to Mr. Schlözer.
Washington, April 17, 1879.
Sir: Referring to your note of the 2d of March last, and to the reply of this Department of the 12th of that month, in relation to an alleged violation of Article XII of the consular treaty with the German Empire, in the arrest of Carl Weinrebe, cook of the steamer Mosel, on a charge of smuggling, and the search of his quarters on that vessel, without notification to the consul-general of Germany at New York, I have the honor to state that a letter dated the 14th instant has been received from the Secretary of the Treasury, accompanied by a copy of a report from the collector of the port of New York, to whom the matter was referred for investigation.
It appears from that report that on or about the 3d of February last two of the customs officers at New York received information that Carl Weinrebe was in the habit of furnishing a grocery-keeper in Hoboken, N. J., with smuggled goods, and that, upon an examination of the store being made, such goods were found, whereupon complaint was made to the United States commissioner, and warrants issued for the arrest of several parties concerned therein; that upon repairing on board the Mosel the officers found Weinrebe absent therefrom, and, upon his return to the vessel, they made inquiry whether he had any smuggled goods in his possession, in reply to which he brought from his bunk a small quantity of cigars and declared that they were all he had. Upon further inquiry being made, Weinrebe informed the officers that they might examine for themselves, which they did, and the search resulted in the discovery of a quantity of snuff, tobacco, cigars, and cochineal, none of which articles were stamped, or found upon the manifest of the vessel. The officers then seized the goods above named, and procured a warrant for the arrest of Weinrebe, which was executed by the United States marshal.
It also appears that when the customs-officers went on board the Mosel they were received by one of the officers of that vessel, who accompanied them during the whole time they were there, and who not only made no protest against such examination of Weinrebe’s effects, but, on the contrary, assisted those officers while engaged in such search.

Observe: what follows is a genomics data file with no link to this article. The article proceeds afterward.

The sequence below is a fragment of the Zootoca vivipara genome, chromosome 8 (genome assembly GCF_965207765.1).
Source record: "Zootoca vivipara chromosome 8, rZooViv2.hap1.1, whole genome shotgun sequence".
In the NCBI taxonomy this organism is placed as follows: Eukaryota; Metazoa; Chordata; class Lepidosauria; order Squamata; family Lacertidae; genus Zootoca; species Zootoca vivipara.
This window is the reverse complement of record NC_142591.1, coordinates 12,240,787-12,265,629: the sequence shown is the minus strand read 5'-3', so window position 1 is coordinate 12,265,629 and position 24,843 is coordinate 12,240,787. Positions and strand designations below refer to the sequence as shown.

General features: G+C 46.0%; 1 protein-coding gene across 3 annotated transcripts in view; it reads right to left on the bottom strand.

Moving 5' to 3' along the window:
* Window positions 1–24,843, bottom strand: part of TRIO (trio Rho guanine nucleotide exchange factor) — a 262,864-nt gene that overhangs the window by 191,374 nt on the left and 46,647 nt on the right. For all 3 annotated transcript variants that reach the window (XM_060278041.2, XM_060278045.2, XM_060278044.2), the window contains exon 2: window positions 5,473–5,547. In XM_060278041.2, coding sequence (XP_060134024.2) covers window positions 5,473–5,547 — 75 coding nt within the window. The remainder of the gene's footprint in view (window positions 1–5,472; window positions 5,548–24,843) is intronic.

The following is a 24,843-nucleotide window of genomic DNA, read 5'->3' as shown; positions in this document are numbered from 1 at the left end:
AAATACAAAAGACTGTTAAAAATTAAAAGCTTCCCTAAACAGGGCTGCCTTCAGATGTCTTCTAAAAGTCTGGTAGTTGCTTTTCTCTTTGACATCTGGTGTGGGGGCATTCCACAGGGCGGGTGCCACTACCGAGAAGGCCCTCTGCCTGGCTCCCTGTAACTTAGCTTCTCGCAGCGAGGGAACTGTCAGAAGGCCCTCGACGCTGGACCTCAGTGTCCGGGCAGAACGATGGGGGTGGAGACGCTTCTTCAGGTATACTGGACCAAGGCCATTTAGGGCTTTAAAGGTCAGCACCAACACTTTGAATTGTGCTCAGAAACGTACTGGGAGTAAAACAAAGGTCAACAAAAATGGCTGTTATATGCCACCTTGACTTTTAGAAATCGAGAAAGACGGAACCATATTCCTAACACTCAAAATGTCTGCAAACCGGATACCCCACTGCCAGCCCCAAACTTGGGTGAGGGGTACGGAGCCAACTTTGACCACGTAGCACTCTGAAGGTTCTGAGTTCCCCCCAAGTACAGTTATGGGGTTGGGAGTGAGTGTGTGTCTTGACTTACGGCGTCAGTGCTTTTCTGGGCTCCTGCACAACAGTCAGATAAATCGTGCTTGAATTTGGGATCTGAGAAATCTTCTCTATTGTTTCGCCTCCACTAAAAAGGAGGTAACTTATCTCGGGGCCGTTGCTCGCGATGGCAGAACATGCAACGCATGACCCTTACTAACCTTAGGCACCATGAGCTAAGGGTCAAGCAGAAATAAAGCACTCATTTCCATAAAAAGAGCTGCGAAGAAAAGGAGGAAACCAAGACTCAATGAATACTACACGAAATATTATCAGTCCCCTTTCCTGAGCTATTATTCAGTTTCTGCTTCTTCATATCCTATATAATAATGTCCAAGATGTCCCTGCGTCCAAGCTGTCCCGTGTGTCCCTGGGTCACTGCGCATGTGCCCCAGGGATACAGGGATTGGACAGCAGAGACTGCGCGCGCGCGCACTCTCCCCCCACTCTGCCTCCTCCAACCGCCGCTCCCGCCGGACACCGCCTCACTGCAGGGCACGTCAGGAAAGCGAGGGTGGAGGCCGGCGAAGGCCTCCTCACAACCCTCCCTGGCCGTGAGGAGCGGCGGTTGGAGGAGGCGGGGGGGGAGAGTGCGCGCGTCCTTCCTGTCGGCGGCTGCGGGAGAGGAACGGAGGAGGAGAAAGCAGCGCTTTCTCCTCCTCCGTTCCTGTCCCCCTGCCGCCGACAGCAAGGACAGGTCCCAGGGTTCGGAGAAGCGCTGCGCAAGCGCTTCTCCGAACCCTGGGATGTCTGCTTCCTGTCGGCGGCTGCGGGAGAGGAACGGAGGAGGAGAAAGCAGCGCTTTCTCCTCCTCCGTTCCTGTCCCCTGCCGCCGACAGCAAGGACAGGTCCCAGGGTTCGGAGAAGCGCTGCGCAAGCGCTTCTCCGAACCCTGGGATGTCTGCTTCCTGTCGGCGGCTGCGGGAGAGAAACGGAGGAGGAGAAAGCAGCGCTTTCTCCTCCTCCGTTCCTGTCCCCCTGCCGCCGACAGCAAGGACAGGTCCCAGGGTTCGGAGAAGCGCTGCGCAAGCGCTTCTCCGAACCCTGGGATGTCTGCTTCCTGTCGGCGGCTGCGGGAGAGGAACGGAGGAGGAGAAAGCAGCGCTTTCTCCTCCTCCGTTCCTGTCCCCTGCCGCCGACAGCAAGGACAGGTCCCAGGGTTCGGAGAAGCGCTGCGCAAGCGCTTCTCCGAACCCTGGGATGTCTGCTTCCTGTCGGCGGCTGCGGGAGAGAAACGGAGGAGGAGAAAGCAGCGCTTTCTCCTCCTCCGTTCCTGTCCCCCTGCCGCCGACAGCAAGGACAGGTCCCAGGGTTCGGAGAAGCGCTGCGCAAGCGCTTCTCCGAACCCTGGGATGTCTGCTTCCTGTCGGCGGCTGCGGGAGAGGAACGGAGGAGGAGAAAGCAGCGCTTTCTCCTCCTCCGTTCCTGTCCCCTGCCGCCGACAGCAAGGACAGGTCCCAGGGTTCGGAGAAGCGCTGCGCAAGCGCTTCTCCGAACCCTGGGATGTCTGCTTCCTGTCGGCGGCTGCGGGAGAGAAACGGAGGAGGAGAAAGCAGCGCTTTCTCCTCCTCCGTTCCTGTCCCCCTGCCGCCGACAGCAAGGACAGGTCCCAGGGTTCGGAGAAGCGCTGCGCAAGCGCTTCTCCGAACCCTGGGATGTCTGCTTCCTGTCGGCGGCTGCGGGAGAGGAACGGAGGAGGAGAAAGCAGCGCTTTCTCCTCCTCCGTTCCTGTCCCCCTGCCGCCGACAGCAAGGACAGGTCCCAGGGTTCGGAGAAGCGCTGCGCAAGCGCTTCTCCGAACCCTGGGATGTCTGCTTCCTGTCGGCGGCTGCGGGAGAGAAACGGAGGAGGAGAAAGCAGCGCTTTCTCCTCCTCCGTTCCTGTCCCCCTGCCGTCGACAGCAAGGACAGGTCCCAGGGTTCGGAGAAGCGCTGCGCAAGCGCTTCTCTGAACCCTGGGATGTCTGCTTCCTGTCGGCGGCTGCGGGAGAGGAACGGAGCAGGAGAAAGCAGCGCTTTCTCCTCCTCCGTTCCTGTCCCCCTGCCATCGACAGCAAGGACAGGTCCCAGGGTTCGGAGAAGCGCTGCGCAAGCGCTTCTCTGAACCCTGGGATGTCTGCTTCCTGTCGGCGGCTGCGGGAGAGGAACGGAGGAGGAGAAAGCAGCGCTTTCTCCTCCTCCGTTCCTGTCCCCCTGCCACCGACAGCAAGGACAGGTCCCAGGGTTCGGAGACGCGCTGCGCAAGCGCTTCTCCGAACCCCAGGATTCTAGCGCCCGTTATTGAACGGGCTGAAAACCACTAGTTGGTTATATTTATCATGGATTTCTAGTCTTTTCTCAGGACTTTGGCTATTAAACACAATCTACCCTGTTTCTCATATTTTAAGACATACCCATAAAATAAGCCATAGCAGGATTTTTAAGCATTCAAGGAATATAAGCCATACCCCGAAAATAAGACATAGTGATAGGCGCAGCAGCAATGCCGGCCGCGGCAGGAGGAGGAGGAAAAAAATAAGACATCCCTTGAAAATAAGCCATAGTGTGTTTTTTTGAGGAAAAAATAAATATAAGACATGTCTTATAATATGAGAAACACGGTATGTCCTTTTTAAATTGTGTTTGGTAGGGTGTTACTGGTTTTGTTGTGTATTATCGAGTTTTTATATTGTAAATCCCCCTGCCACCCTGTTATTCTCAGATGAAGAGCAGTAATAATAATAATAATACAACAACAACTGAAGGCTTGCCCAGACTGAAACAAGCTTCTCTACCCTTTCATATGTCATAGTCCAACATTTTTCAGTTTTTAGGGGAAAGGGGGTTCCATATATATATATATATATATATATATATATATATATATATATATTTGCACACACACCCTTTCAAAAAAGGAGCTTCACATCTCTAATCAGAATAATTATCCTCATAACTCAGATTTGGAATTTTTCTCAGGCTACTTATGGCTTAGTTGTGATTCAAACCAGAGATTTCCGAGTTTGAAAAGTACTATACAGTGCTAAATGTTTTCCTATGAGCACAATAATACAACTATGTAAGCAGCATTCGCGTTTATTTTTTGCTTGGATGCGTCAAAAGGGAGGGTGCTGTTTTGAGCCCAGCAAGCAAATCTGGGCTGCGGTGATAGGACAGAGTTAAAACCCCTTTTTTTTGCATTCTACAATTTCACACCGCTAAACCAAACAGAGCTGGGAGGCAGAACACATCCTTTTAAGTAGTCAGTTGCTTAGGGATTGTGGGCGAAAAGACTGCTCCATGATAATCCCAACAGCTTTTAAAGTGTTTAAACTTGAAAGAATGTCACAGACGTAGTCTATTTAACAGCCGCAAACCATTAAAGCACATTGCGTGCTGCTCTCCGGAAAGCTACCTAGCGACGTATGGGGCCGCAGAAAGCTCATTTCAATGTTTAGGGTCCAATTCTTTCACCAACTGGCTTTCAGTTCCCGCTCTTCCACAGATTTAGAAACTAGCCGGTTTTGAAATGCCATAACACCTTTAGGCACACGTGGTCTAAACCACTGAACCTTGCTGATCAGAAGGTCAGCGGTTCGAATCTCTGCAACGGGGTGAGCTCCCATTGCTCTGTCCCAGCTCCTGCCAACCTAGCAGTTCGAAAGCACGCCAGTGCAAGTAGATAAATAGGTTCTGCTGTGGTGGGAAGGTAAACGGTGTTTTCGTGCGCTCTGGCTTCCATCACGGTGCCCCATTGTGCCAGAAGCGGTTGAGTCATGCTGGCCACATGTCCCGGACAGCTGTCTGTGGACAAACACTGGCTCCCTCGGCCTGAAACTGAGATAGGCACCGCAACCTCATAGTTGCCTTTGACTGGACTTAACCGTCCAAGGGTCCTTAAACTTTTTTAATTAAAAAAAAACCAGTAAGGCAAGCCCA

It further appears that whenever an occasion arises for making such search of a German vessel, as would fall within the treaty, it has always been the rule of the customs authorities to notify the German consulate to that effect, and that usually an acknowledgment in writing of such notice has been obtained from the imperial consul-general at New York.
In view of the facts stated in the report alluded to, the conclusion is reached:
- That the customs authorities did not go on board to search the vessel or any part thereof, but that when on board the examination of the cook’s quarters was invited by him and officers of the vessel.
- That the examination was not such a search as is contemplated in the treaty inasmuch as neither the vessel nor the owner’s interests were, or could have been prejudiced thereby.
- That, with respect to the omission to give preliminary notice to the German consul-general, the present case does not come under the provisions of the third paragraph of Article XII of the treaty, which only requires such notice in the event of depositions, or statements made by persons of the ship’s company. In the present instance, the depositions [Page 407] which led to Weinrebe’s arrest were made by parties wholly unconnected with the vessel.
In conclusion, I have to say that the German Government may rest assured that, in all cases where a search of a vessel of that nationality is to be instituted by the judicial or customs authorities of the United States, ample opportunity will be afforded to the proper consular officer of the Imperial Government to be present at such examination.
Accept, sir, a renewed assurance of my very high consideration.
Mr. Kurd von Schlözer,
&c., &c., &c.